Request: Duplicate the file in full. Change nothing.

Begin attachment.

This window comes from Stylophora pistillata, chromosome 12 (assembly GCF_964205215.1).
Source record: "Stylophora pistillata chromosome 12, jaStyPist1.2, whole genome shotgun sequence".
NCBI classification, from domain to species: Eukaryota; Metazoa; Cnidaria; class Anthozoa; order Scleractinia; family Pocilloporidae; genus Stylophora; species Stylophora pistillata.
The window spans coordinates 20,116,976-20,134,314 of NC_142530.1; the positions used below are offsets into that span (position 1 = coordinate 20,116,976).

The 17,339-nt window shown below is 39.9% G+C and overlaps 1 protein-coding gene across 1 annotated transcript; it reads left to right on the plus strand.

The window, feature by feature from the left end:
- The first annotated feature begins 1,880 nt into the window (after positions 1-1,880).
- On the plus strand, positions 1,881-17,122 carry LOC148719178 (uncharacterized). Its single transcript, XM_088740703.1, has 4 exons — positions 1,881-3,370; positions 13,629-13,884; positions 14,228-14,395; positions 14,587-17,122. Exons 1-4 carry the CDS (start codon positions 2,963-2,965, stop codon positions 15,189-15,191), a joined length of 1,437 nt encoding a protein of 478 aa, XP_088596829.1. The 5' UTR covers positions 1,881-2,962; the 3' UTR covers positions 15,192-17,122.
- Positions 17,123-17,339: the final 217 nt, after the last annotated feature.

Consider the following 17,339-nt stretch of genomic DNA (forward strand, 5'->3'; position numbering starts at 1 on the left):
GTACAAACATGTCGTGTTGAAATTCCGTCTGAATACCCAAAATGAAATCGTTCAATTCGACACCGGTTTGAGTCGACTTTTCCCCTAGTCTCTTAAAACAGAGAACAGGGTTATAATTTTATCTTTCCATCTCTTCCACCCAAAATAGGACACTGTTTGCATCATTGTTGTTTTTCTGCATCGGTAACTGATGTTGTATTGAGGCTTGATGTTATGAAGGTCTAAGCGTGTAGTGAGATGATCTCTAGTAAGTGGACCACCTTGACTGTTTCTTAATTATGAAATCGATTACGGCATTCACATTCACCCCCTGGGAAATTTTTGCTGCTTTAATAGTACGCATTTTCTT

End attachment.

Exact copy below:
This window comes from Stylophora pistillata, chromosome 12 (assembly GCF_964205215.1).
Source record: "Stylophora pistillata chromosome 12, jaStyPist1.2, whole genome shotgun sequence".
NCBI classification, from domain to species: Eukaryota; Metazoa; Cnidaria; class Anthozoa; order Scleractinia; family Pocilloporidae; genus Stylophora; species Stylophora pistillata.
The window spans coordinates 20,116,976-20,134,314 of NC_142530.1; the positions used below are offsets into that span (position 1 = coordinate 20,116,976).

The 17,339-nt window shown below is 39.9% G+C and overlaps 1 protein-coding gene across 1 annotated transcript; it reads left to right on the plus strand.

The window, feature by feature from the left end:
- The first annotated feature begins 1,880 nt into the window (after positions 1-1,880).
- On the plus strand, positions 1,881-17,122 carry LOC148719178 (uncharacterized). Its single transcript, XM_088740703.1, has 4 exons — positions 1,881-3,370; positions 13,629-13,884; positions 14,228-14,395; positions 14,587-17,122. Exons 1-4 carry the CDS (start codon positions 2,963-2,965, stop codon positions 15,189-15,191), a joined length of 1,437 nt encoding a protein of 478 aa, XP_088596829.1. The 5' UTR covers positions 1,881-2,962; the 3' UTR covers positions 15,192-17,122.
- Positions 17,123-17,339: the final 217 nt, after the last annotated feature.

Consider the following 17,339-nt stretch of genomic DNA (forward strand, 5'->3'; position numbering starts at 1 on the left):
GTACAAACATGTCGTGTTGAAATTCCGTCTGAATACCCAAAATGAAATCGTTCAATTCGACACCGGTTTGAGTCGACTTTTCCCCTAGTCTCTTAAAACAGAGAACAGGGTTATAATTTTATCTTTCCATCTCTTCCACCCAAAATAGGACACTGTTTGCATCATTGTTGTTTTTCTGCATCGGTAACTGATGTTGTATTGAGGCTTGATGTTATGAAGGTCTAAGCGTGTAGTGAGATGATCTCTAGTAAGTGGACCACCTTGACTGTTTCTTAATTATGAAATCGATTACGGCATTCACATTCACCCCCTGGGAAATTTTTGCTGCTTTAATAGTACGCATTTTCTT